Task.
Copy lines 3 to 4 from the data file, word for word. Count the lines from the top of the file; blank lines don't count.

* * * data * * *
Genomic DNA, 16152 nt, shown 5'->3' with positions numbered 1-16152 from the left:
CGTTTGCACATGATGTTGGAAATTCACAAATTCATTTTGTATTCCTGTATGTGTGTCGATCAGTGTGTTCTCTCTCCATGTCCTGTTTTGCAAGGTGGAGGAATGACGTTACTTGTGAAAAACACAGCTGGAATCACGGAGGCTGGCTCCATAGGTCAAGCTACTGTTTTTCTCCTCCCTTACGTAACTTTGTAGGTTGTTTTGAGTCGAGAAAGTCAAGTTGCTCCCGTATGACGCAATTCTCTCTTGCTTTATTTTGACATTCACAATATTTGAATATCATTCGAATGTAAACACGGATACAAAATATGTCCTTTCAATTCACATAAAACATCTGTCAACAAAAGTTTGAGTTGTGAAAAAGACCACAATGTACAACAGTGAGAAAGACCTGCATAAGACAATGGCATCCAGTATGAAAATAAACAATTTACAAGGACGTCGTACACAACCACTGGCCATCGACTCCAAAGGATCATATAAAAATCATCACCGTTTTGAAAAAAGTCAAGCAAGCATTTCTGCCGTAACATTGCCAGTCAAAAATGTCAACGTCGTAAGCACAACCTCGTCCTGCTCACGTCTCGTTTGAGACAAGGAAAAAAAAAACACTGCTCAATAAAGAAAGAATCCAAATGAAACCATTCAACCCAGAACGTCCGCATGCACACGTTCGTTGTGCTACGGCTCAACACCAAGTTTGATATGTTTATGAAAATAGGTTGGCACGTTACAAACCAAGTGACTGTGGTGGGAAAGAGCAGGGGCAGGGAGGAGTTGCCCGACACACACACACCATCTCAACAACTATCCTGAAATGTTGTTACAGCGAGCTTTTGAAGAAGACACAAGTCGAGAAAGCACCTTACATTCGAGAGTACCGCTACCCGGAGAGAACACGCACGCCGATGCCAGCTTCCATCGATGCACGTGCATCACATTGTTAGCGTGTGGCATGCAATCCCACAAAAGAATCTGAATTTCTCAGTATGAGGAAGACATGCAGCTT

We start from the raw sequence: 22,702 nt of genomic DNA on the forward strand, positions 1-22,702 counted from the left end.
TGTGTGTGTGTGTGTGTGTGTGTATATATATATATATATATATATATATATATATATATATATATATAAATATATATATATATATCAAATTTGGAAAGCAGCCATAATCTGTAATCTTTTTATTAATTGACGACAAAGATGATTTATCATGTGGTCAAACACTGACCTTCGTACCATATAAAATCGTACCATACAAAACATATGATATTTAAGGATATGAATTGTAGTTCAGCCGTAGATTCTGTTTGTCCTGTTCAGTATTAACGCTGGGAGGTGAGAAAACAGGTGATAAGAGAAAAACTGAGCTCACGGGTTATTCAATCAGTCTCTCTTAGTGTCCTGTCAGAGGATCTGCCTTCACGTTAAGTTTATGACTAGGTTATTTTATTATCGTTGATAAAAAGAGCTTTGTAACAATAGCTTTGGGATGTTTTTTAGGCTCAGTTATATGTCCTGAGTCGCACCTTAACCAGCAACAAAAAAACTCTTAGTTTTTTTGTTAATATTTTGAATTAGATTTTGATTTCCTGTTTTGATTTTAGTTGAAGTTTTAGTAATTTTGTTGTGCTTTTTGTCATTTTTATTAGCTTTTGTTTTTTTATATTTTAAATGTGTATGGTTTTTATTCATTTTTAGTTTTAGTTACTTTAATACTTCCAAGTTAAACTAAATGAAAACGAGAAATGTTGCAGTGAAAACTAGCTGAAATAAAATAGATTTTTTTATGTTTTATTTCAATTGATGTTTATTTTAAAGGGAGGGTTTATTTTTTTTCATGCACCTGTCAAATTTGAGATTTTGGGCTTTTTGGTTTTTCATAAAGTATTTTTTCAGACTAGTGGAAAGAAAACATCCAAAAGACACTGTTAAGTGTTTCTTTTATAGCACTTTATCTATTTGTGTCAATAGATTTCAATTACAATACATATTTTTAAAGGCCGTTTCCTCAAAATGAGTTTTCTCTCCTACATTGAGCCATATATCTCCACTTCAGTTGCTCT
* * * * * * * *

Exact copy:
We start from the raw sequence: 22,702 nt of genomic DNA on the forward strand, positions 1-22,702 counted from the left end.
TGTGTGTGTGTGTGTGTGTGTGTATATATATATATATATATATATATATATATATATATATATATATAAATATATATATATATATCAAATTTGGAAAGCAGCCATAATCTGTAATCTTTTTATTAATTGACGACAAAGATGATTTATCATGTGGTCAAACACTGACCTTCGTACCATATAAAATCGTACCATACAAAACATATGATATTTAAGGATATGAATTGTAGTTCAGCCGTAGATTCTGTTTGTCCTGTTCAGTATTAACGCTGGGAGGTGAGAAAACAGGTGATAAGAGAAAAACTGAGCTCACGGGTTATTCAATCAGTCTCTCTTAGTGTCCTGTCAGAGGATCTGCCTTCACGTTAAGTTTATGACTAGGTTATTTTATTATCGTTGATAAAAAGAGCTTTGTAACAATAGCTTTGGGATGTTTTTTAGGCTCAGTTATATGTCCTGAGTCGCACCTTAACCAGCAACAAAAAAACTCTTAGTTTTTTTGTTAATATTTTGAATTAGATTTTGATTTCCTGTTTTGATTTTAGTTGAAGTTTTAGTAATTTTGTTGTGCTTTTTGTCATTTTTATTAGCTTTTGTTTTTTTATATTTTAAATGTGTATGGTTTTTATTCATTTTTAGTTTTAGTTACTTTAATACTTCCAAGTTAAACTAAATGAAAACGAGAAATGTTGCAGTGAAAACTAGCTGAAATAAAATAGATTTTTTTATGTTTTATTTCAATTGATGTTTATTTTAAAGGGAGGGTTTATTTTTTTTCATGCACCTGTCAAATTTGAGATTTTGGGCTTTTTGGTTTTTCATAAAGTATTTTTTCAGACTAGTGGAAAGAAAACATCCAAAAGACACTGTTAAGTGTTTCTTTTATAGCACTTTATCTATTTGTGTCAATAGATTTCAATTACAATACATATTTTTAAAGGCCGTTTCCTCAAAATGAGTTTTCTCTCCTACATTGAGCCATATATCTCCACTTCAGTTGCTCT